Fresh off a four-game winning streak, the ‘Cats started the meat of conference play on the road against Trinity and Amherst. It wasn’t the road trip the team was hoping for, however, as they dropped both games, first 66-59 and then 70-53.

Graham Safford again led the charge against Trinity in a contest that was quite close for most of the game. The senior guard, who clearly was the focus of the Bantam’s scouting report, was harassed defensively throughout the whole game, but still managed 13 points and six assists. Clutch shooting from fellow senior Adam Philpott, who had 11 points and six rebounds off the bench, and junior Mike Boornazian (nine points, six rebounds) kept the Bobcats in the game until the Bantams pulled away late.

“Our game is predicated on our defense,” noted Adam Philpott after the team’s 70-53 loss. “When we are able to get stops and turn it into fast break offense that is when we are at our best.”

Bates then headed to Massachusetts for a Saturday game with Amherst, who is ranked 25th in the nation. This contest was quite different from the day before, as a balanced attack and a strong first half helped the Jeffs extend their lead and eventually win by a 17-point margin. The Bobcats, who struggled mightily from the field (just 2-19 from beyond the arc), were led by Boornazian, who had a team-high 16 points and sophomore forward Malcolm Delpeche, who grabbed 10 rebounds. On the other side, Amherst shot a solid 46% from the floor and outscored the Bobcats 26-10 off the bench.

As the team heads into the thick of conference play, Philpott believes the team has “the speed and athletes to be able to contend for a [NESCAC] conference championship.”

The ‘Cats have a week of practice before a big contest at home against rival Tufts on January 24th.

Top 10 Bates Athletes: #2 Nancy Fiddler ‘78

When Nancy Fiddler (formerly known as Nancy Ingersoll) graduated from Bates College in 1978, her otherworldly level of tenacity and talent was unlike anything this school had ever seen. The first Bates woman to ever compete in the Olympics, it’s nearly impossible to overstate the impact Fiddler has made on Bates athletics. As we researched for this project on Bates’ top ten all-time athletes, which will conclude next week with a feature on our number one athlete, my co-editor Jamo and I were shocked that we’d somehow never heard of a pioneer and champion of I Fiddler’s stature.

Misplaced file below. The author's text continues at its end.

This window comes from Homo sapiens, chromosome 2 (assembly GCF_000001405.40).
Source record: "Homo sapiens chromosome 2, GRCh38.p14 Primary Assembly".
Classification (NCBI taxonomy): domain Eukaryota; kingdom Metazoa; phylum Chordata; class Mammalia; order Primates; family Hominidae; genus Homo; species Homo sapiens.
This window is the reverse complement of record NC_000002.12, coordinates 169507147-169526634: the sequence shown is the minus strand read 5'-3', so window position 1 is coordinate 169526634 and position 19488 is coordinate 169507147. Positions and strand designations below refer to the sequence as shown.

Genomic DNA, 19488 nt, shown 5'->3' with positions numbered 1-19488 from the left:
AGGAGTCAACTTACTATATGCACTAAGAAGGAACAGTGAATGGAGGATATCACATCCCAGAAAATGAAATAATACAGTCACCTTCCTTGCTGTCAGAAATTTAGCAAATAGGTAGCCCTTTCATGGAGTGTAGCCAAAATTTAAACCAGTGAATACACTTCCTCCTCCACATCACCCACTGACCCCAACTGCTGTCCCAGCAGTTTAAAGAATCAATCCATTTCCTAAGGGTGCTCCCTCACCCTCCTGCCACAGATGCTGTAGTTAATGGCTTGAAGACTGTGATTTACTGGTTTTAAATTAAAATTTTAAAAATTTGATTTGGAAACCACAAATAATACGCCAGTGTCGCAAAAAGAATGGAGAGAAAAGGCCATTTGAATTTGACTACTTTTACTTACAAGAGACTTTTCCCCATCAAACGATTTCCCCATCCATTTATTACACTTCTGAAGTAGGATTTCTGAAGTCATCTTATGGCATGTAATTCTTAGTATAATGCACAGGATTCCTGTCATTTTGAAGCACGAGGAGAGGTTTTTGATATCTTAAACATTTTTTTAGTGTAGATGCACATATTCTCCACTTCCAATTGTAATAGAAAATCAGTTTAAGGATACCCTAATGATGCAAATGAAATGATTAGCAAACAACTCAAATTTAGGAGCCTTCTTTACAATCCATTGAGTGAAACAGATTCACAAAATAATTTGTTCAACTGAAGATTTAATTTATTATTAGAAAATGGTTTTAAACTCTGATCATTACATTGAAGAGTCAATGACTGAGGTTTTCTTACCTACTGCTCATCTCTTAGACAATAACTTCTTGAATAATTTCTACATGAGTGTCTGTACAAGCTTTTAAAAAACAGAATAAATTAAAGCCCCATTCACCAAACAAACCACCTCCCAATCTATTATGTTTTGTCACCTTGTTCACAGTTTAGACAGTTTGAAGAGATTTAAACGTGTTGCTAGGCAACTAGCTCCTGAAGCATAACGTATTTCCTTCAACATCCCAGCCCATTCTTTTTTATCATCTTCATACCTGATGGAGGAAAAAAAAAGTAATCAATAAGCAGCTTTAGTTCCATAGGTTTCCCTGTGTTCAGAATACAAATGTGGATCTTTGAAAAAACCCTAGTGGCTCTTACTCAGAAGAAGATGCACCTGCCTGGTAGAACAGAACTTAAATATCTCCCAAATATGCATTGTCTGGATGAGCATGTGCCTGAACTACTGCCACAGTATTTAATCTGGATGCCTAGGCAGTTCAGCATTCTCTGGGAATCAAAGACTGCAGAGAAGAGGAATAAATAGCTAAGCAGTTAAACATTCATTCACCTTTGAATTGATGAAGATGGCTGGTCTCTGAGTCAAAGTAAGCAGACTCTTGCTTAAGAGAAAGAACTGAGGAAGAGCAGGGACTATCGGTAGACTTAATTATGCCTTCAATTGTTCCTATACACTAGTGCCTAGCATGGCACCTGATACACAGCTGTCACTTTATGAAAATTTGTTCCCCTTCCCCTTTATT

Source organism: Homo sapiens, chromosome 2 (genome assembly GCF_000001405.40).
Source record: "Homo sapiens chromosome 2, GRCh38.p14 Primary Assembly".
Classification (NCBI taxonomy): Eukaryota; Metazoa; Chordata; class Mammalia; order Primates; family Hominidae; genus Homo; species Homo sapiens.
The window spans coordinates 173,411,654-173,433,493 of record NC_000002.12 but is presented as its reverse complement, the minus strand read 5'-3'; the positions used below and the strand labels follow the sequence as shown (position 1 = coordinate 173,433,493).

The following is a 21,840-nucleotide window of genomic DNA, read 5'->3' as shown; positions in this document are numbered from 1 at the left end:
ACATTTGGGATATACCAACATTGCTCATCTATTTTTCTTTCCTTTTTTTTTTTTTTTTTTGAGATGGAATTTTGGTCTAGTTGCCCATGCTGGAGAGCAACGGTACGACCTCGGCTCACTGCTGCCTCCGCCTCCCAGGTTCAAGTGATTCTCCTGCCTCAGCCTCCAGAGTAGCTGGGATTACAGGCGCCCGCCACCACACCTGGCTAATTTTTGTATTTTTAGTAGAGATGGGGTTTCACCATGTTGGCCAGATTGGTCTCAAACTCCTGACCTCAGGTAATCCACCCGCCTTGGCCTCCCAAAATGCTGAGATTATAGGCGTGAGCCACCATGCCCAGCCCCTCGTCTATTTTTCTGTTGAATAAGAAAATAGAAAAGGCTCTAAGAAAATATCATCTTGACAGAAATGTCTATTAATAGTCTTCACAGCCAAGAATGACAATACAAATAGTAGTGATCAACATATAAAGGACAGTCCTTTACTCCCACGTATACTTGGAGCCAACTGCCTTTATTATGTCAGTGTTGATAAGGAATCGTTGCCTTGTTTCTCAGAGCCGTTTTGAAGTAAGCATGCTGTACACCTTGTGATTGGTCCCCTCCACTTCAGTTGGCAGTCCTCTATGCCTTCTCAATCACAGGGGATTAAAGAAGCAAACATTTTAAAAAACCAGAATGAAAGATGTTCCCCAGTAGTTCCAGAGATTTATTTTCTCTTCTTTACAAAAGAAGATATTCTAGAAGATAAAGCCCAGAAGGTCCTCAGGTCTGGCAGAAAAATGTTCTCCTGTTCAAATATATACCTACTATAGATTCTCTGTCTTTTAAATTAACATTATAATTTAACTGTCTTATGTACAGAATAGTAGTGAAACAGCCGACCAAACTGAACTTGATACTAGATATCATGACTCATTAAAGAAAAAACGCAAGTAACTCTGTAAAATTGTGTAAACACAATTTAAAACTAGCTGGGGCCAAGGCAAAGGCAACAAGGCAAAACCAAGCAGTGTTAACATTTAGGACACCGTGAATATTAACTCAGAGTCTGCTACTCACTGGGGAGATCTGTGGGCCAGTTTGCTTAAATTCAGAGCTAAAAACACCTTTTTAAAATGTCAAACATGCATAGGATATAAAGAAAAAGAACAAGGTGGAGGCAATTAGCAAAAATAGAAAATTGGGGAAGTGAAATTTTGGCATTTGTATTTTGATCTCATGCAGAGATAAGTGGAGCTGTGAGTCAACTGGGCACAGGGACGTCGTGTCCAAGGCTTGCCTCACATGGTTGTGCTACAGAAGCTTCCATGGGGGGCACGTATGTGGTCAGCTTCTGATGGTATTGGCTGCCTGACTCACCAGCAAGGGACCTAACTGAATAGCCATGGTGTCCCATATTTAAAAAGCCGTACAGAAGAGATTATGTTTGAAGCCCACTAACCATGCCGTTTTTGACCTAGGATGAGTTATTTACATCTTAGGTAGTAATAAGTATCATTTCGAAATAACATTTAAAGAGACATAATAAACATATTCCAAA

In 1974, Ingersoll came to Lewiston from Weston, Mass., planning to play field hockey and join the fledgling, non-accredited women’s lacrosse team. The next year, Coach Bob Flynn convinced Ingersoll to add to her already hefty academic and athletic platter by trying cross-country skiing. A complete novice to the sport, Ingersoll soon realized that she was also a natural. Racing against opponents who’d been skiing for many years, Ingersoll didn’t struggle mightily in her first few races, as one might expect. Instead, she won. Then won again, and again. She won every single race that she competed in as a cross-country skier at Bates. On the strength of that sustained excellence, Ingersoll became the first Bates skiing All-American. Ingersoll essentially stared down the notion that perfection is unattainable, and she scoffed at it.

Given her knack for obliterating any and all competition, the national and world stages were the next logical steps for Ingersoll. But as she pursued her ambitions, Ingersoll advocated for women’s sports at Bates, successfully pushing to officially make women’s lacrosse and cross-country club sports. Eventually, both sports gained varsity status. Meanwhile, after a hiatus from competition, Fiddler qualified for the US cross-country skiing World Championship team in 1987. Then, in 1988, Ingersoll Fiddler was named to the 1988 Olympic team, representing the United States in Calgary in the 5k, 10k, 20k, and 4X5k races. Over the next seven years, Fiddler established herself as the undisputed top US cross-country skier. If Fiddler’s performance as the best US finisher in the 1992 Albertville Olympics isn’t enough to persuade you that she deserves that title, consider that she won 14 US national titles, including sweeps of the 5k, 15k, and 30k events in 1989 and 1991.

Fiddler now teaches and mentors young skiers near her Mammoth Lakes, California residence, creating local school Nordic teams and training many athletes who have qualified for the prestigious Junior Nationals. Fiddler’s achievements defy conventional wisdom. A Division III athlete who didn’t start cross-country skiing until her sophomore year in college became an Olympian and 14-time national champion? You better believe it. 37 years after Fiddler’s graduation, her daughter, Laurel Fiddler ’17, is currently a member of the Bates Nordic team.